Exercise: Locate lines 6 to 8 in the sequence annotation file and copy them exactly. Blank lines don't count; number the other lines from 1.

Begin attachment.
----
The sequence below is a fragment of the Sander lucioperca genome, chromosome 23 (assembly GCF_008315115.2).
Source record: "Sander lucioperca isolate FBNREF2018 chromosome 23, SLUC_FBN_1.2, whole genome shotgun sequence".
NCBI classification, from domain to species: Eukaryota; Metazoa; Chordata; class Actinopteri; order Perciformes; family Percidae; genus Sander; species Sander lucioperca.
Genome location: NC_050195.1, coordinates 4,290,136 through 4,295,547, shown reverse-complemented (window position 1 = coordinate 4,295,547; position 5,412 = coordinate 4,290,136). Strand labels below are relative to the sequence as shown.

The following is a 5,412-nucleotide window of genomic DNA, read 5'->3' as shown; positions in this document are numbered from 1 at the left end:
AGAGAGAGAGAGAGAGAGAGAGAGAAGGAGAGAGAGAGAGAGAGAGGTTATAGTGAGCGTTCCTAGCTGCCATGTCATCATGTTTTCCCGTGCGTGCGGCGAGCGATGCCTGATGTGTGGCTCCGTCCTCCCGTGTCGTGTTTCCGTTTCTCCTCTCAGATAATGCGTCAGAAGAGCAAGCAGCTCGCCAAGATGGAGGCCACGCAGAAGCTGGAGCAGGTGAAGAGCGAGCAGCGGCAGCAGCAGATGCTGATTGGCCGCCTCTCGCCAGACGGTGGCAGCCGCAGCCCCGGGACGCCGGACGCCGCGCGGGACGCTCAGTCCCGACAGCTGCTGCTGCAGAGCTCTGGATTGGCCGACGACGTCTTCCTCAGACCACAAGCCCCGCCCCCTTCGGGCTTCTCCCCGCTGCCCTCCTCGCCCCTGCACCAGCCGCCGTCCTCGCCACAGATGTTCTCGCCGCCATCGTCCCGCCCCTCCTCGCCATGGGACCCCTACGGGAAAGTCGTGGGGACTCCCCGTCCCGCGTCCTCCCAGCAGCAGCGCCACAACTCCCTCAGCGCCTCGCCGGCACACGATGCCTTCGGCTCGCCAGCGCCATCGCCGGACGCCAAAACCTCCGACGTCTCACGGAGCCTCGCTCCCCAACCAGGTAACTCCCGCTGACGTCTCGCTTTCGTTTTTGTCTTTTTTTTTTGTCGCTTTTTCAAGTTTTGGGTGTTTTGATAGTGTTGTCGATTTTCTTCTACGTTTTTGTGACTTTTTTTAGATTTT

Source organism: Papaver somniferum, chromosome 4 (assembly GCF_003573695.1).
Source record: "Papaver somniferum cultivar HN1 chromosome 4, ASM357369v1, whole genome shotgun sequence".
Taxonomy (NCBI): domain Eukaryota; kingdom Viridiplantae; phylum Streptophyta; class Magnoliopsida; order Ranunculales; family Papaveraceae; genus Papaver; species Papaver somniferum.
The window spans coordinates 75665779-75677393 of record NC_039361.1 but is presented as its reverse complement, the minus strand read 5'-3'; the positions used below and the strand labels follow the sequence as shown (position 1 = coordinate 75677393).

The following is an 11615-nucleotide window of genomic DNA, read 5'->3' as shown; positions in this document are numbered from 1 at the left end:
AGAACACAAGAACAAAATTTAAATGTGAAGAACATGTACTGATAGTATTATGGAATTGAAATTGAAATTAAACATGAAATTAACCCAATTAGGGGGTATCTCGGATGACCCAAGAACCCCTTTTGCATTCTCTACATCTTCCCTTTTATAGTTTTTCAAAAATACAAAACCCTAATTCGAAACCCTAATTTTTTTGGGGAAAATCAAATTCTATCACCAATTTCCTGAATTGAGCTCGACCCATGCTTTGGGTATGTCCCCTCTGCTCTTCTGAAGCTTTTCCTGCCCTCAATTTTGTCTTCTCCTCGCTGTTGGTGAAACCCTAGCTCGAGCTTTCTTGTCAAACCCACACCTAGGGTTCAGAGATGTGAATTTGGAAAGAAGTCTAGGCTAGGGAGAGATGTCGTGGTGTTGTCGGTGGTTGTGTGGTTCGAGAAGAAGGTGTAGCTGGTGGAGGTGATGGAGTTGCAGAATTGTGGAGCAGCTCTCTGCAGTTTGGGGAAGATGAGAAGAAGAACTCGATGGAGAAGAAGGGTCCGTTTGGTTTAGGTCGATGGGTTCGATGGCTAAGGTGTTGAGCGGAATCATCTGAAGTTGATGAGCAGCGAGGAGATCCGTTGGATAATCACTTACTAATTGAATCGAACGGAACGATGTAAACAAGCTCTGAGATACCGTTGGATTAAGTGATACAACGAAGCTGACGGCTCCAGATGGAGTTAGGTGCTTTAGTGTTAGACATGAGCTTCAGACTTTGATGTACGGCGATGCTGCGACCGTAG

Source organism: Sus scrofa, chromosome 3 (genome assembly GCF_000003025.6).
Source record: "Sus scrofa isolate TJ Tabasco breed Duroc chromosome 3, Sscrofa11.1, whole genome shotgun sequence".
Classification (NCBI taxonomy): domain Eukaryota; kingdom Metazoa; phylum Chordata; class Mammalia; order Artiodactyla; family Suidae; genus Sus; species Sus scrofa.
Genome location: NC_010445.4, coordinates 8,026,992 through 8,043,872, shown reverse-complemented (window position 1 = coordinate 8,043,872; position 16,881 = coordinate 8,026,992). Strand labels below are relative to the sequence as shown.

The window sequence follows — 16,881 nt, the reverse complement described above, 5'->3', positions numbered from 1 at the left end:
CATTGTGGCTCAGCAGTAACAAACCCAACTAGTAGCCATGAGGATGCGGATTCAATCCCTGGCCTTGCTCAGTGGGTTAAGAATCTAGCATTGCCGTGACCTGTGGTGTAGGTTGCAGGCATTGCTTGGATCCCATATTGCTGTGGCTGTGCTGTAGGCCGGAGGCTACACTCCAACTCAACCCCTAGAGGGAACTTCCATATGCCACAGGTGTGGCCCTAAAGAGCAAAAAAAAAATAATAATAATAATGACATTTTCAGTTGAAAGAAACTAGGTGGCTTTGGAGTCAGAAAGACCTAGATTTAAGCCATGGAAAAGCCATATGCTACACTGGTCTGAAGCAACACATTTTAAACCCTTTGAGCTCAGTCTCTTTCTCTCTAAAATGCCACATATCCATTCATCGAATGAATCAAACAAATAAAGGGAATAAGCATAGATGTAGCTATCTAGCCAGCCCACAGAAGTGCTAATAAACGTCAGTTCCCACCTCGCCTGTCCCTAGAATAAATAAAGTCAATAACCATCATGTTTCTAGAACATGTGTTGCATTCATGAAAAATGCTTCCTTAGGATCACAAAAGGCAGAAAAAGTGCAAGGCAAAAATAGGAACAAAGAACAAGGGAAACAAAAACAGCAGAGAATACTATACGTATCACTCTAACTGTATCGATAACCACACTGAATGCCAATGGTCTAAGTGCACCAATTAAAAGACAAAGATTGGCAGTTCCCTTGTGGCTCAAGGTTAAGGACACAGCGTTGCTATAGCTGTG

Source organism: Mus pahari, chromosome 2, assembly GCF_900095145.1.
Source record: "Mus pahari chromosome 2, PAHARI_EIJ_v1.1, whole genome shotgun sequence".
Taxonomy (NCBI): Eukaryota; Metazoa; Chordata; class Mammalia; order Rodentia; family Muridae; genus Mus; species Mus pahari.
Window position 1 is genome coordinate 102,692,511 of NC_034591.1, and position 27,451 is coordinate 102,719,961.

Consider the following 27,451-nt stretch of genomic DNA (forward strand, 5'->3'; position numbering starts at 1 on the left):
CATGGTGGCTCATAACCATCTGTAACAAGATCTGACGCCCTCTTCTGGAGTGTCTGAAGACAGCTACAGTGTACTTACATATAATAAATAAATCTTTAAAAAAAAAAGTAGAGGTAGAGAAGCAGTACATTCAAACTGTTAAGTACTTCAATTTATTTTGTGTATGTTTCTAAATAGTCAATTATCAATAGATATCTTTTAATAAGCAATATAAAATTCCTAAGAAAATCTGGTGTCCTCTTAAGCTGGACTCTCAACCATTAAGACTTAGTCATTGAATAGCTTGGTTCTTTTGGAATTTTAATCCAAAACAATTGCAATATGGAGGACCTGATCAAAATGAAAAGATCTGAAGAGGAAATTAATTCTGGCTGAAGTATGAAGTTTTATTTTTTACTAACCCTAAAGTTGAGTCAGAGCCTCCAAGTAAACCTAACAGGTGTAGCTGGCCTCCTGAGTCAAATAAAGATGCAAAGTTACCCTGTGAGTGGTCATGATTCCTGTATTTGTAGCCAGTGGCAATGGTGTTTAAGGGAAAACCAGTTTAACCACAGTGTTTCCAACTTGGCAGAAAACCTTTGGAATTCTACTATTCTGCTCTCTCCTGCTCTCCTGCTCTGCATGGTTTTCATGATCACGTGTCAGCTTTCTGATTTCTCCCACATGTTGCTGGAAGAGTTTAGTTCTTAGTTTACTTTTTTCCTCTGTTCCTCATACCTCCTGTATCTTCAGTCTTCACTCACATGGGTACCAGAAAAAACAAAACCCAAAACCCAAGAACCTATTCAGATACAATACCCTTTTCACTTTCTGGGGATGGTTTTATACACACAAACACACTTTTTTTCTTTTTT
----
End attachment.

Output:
AGAGAGAGAGAGAGAGAGAGAGAGAAGGAGAGAGAGAGAGAGAGAGGTTATAGTGAGCGTTCCTAGCTGCCATGTCATCATGTTTTCCCGTGCGTGCGGCGAGCGATGCCTGATGTGTGGCTCCGTCCTCCCGTGTCGTGTTTCCGTTTCTCCTCTCAGATAATGCGTCAGAAGAGCAAGCAGCTCGCCAAGATGGAGGCCACGCAGAAGCTGGAGCAGGTGAAGAGCGAGCAGCGGCAGCAGCAGATGCTGATTGGCCGCCTCTCGCCAGACGGTGGCAGCCGCAGCCCCGGGACGCCGGACGCCGCGCGGGACGCTCAGTCCCGACAGCTGCTGCTGCAGAGCTCTGGATTGGCCGACGACGTCTTCCTCAGACCACAAGCCCCGCCCCCTTCGGGCTTCTCCCCGCTGCCCTCCTCGCCCCTGCACCAGCCGCCGTCCTCGCCACAGATGTTCTCGCCGCCATCGTCCCGCCCCTCCTCGCCATGGGACCCCTACGGGAAAGTCGTGGGGACTCCCCGTCCCGCGTCCTCCCAGCAGCAGCGCCACAACTCCCTCAGCGCCTCGCCGGCACACGATGCCTTCGGCTCGCCAGCGCCATCGCCGGACGCCAAAACCTCCGACGTCTCACGGAGCCTCGCTCCCCAACCAGGTAACTCCCGCTGACGTCTCGCTTTCGTTTTTGTCTTTTTTTTTTGTCGCTTTTTCAAGTTTTGGGTGTTTTGATAGTGTTGTCGATTTTCTTCTACGTTTTTGTGACTTTTTTTAGATTTT

Source organism: Papaver somniferum, chromosome 4 (assembly GCF_003573695.1).
Source record: "Papaver somniferum cultivar HN1 chromosome 4, ASM357369v1, whole genome shotgun sequence".